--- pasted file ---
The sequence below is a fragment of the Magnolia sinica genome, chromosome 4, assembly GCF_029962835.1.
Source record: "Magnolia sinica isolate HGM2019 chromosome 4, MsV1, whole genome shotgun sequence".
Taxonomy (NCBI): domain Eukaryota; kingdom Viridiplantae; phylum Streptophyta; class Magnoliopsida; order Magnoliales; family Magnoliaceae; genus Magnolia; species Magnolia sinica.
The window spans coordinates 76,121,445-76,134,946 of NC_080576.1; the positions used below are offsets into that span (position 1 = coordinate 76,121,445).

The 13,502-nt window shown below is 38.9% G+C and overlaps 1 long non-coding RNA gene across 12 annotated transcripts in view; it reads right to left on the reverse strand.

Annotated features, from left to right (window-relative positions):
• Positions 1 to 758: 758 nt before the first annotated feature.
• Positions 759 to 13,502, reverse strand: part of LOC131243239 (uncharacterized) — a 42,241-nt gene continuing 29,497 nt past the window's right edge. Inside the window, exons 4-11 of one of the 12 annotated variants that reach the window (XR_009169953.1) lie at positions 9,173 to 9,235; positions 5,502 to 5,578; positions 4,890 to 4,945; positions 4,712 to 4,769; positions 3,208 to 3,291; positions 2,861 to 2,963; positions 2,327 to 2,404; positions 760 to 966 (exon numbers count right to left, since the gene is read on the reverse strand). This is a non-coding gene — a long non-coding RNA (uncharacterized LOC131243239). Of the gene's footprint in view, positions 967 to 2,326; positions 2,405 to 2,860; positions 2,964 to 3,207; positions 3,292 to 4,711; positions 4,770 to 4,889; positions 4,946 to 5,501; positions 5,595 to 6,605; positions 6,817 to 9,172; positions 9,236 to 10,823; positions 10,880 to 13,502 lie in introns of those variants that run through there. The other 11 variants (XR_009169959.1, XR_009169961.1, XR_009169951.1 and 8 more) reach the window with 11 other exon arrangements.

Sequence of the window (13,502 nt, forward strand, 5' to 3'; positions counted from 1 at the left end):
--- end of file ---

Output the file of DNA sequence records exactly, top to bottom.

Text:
The sequence below is a fragment of the Magnolia sinica genome, chromosome 4, assembly GCF_029962835.1.
Source record: "Magnolia sinica isolate HGM2019 chromosome 4, MsV1, whole genome shotgun sequence".
Taxonomy (NCBI): domain Eukaryota; kingdom Viridiplantae; phylum Streptophyta; class Magnoliopsida; order Magnoliales; family Magnoliaceae; genus Magnolia; species Magnolia sinica.
The window spans coordinates 76,121,445-76,134,946 of NC_080576.1; the positions used below are offsets into that span (position 1 = coordinate 76,121,445).

The 13,502-nt window shown below is 38.9% G+C and overlaps 1 long non-coding RNA gene across 12 annotated transcripts in view; it reads right to left on the reverse strand.

Annotated features, from left to right (window-relative positions):
• Positions 1 to 758: 758 nt before the first annotated feature.
• Positions 759 to 13,502, reverse strand: part of LOC131243239 (uncharacterized) — a 42,241-nt gene continuing 29,497 nt past the window's right edge. Inside the window, exons 4-11 of one of the 12 annotated variants that reach the window (XR_009169953.1) lie at positions 9,173 to 9,235; positions 5,502 to 5,578; positions 4,890 to 4,945; positions 4,712 to 4,769; positions 3,208 to 3,291; positions 2,861 to 2,963; positions 2,327 to 2,404; positions 760 to 966 (exon numbers count right to left, since the gene is read on the reverse strand). This is a non-coding gene — a long non-coding RNA (uncharacterized LOC131243239). Of the gene's footprint in view, positions 967 to 2,326; positions 2,405 to 2,860; positions 2,964 to 3,207; positions 3,292 to 4,711; positions 4,770 to 4,889; positions 4,946 to 5,501; positions 5,595 to 6,605; positions 6,817 to 9,172; positions 9,236 to 10,823; positions 10,880 to 13,502 lie in introns of those variants that run through there. The other 11 variants (XR_009169959.1, XR_009169961.1, XR_009169951.1 and 8 more) reach the window with 11 other exon arrangements.

Sequence of the window (13,502 nt, forward strand, 5' to 3'; positions counted from 1 at the left end):